Large-scale genotyping identifies the molecular cause of two cases of familial globozoospermia

  • A genome-wide association study in a family with two males with infertility due to globozoospermia allows the identification of the first case of compound heterozygosis for two different mutations in the DPY19L2 gene.
  • Globozoospermia is a morphological alteration of the spermatozoa that represents 0.1% of male infertility cases.
  • The study led by IDIBELL and with the collaboration of the Puigvert Foundation and the University of Granada was published in the journal Reproductive BioMedicine Online.
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A significant number of cases of male infertility are caused by spermatozoa morphological defects that affect the fertilizing capacity. One of these conditions is globozoospermia, characterized by the rounded shape of the sperm heads due to the absence of acrosome, representing 0.1% of all cases of male infertility. Although assisted reproduction allows many couples with fertility problems to conceive, it is important to know the genetic cause for improving the outcome of the reproductive treatment and determining the risk of future progeny.

Now a group of researchers from the Puigvert Foundation (Dr. Lluís Bassas and Dr. Olga López-Rodrigo) and the University of Granada (Dr. Lara Bossini-Castillo and Dr. David Carmona), led by the IDIBELL team of Dr. Sara Larriba shows the usefulness of genome-wide association studies (GWAS) from large-scale genotyping data as an advantageous strategy to identify the molecular cause of globozoospermia in two siblings from a non-consanguineous family.

This genetic study allowed the identification of the first case in globozoospermic patients of compound heterozygosis for two different mutations in the DPY19L2 gene. In other words, these patients have both alleles of the gene-altered by different mutations. This suggests that mutations in DPY19L2 could be responsible for the cases of globozoospermia in non-consanguineous families for which the molecular cause is still unknown.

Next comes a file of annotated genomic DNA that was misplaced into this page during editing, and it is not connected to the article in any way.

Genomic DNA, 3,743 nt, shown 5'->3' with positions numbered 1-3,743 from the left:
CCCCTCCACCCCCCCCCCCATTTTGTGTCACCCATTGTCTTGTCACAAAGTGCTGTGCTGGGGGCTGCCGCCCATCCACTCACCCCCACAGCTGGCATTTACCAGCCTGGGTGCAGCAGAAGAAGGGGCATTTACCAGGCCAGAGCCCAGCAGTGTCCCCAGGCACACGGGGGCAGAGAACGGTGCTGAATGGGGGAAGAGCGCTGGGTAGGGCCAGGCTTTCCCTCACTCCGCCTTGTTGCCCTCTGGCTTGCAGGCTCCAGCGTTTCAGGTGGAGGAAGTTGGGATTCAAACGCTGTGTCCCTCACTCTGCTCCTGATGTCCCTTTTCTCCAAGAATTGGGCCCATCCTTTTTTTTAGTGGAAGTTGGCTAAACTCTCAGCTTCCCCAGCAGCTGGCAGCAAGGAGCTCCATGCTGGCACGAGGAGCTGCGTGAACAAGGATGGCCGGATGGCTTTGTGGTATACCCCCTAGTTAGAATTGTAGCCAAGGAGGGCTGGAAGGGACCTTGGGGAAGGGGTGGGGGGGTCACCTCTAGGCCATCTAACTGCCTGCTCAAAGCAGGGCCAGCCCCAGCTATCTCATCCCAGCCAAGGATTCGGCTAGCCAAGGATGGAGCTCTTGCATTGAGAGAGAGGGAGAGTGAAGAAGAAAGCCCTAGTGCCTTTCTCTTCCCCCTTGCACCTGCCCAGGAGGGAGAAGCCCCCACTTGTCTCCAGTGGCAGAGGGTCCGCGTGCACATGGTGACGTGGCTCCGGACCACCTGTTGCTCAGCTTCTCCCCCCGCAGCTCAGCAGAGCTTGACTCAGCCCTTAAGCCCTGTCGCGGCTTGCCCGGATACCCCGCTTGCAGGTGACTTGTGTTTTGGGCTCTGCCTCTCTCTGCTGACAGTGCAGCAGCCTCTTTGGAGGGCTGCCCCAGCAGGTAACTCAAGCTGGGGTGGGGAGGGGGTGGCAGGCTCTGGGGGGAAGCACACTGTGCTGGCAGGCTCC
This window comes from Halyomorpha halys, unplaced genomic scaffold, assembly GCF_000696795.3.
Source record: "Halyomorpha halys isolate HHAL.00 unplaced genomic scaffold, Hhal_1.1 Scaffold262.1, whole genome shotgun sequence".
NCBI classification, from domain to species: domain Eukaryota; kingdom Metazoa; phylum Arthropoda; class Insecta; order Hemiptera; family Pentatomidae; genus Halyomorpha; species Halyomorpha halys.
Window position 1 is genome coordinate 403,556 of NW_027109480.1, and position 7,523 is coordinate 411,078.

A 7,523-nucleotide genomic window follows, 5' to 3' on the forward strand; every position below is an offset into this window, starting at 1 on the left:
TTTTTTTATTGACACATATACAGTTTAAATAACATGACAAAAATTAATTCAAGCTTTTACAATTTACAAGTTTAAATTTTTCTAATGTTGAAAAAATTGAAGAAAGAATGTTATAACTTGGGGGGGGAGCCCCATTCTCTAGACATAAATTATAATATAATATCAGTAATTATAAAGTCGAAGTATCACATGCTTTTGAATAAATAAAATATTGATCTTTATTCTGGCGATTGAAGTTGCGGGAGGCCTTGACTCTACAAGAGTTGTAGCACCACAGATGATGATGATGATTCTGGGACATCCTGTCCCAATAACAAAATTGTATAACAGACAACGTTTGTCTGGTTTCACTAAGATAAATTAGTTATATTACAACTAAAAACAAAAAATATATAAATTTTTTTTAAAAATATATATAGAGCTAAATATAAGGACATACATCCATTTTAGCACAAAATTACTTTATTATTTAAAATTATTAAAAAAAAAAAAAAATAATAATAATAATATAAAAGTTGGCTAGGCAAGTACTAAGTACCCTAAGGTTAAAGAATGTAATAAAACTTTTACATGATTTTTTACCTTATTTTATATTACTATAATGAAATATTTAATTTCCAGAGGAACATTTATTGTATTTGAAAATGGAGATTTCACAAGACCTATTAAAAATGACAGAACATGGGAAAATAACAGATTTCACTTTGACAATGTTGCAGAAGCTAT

Dr. Sara Larriba, a principal investigator of the IDIBELL human molecular genetics research group and leader of the work, concludes: “The GWAS-genotyping technique could be a much more cost-effective alternative than the complete genome sequencing, especially for those pathogenic variants that complete sequencing cannot detect, such as those related to segmental duplications or pseudogenes, as occurs in the DPY19L2 gene”. This strategy can be applied in similar contexts in the genetic study of families affected by other congenital diseases.



The Bellvitge Biomedical Research Institute (IDIBELL) is a biomedical research center created in 2004. It is participated by the Bellvitge University Hospital and the Viladecans Hospital of the Catalan Institute of Health, the Catalan Institute of Oncology, the University of Barcelona and the City Council of L’Hospitalet de Llobregat.

IDIBELL is a member of the Campus of International Excellence of the University of Barcelona HUBc and is part of the CERCA institution of the Generalitat de Catalunya. In 2009 it became one of the first five Spanish research centers accredited as a health research institute by the Carlos III Health Institute. In addition, it is part of the “HR Excellence in Research” program of the European Union and is a member of EATRIS and REGIC. Since 2018, IDIBELL has been an Accredited Center of the AECC Scientific Foundation (FCAECC).

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